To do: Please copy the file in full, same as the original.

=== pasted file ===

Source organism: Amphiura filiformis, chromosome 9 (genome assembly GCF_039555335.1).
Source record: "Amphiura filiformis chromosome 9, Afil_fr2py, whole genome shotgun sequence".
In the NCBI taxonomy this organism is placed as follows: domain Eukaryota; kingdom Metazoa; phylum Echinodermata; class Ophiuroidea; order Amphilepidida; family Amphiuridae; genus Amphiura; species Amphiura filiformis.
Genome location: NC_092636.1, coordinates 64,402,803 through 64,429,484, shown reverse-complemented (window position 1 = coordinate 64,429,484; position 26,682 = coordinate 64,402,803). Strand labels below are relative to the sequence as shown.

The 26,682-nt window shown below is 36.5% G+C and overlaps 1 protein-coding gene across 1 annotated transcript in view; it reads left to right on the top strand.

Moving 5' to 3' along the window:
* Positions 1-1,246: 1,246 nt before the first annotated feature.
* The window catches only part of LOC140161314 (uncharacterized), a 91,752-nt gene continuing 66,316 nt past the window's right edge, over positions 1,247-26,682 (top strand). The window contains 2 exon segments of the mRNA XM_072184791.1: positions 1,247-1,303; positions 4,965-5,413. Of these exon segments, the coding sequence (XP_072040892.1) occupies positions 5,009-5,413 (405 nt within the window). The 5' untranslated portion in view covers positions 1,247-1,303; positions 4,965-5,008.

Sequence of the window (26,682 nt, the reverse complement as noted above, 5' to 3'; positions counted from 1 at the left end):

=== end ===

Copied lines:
Source organism: Amphiura filiformis, chromosome 9 (genome assembly GCF_039555335.1).
Source record: "Amphiura filiformis chromosome 9, Afil_fr2py, whole genome shotgun sequence".
In the NCBI taxonomy this organism is placed as follows: domain Eukaryota; kingdom Metazoa; phylum Echinodermata; class Ophiuroidea; order Amphilepidida; family Amphiuridae; genus Amphiura; species Amphiura filiformis.
Genome location: NC_092636.1, coordinates 64,402,803 through 64,429,484, shown reverse-complemented (window position 1 = coordinate 64,429,484; position 26,682 = coordinate 64,402,803). Strand labels below are relative to the sequence as shown.

The 26,682-nt window shown below is 36.5% G+C and overlaps 1 protein-coding gene across 1 annotated transcript in view; it reads left to right on the top strand.

Moving 5' to 3' along the window:
* Positions 1-1,246: 1,246 nt before the first annotated feature.
* The window catches only part of LOC140161314 (uncharacterized), a 91,752-nt gene continuing 66,316 nt past the window's right edge, over positions 1,247-26,682 (top strand). The window contains 2 exon segments of the mRNA XM_072184791.1: positions 1,247-1,303; positions 4,965-5,413. Of these exon segments, the coding sequence (XP_072040892.1) occupies positions 5,009-5,413 (405 nt within the window). The 5' untranslated portion in view covers positions 1,247-1,303; positions 4,965-5,008.

Sequence of the window (26,682 nt, the reverse complement as noted above, 5' to 3'; positions counted from 1 at the left end):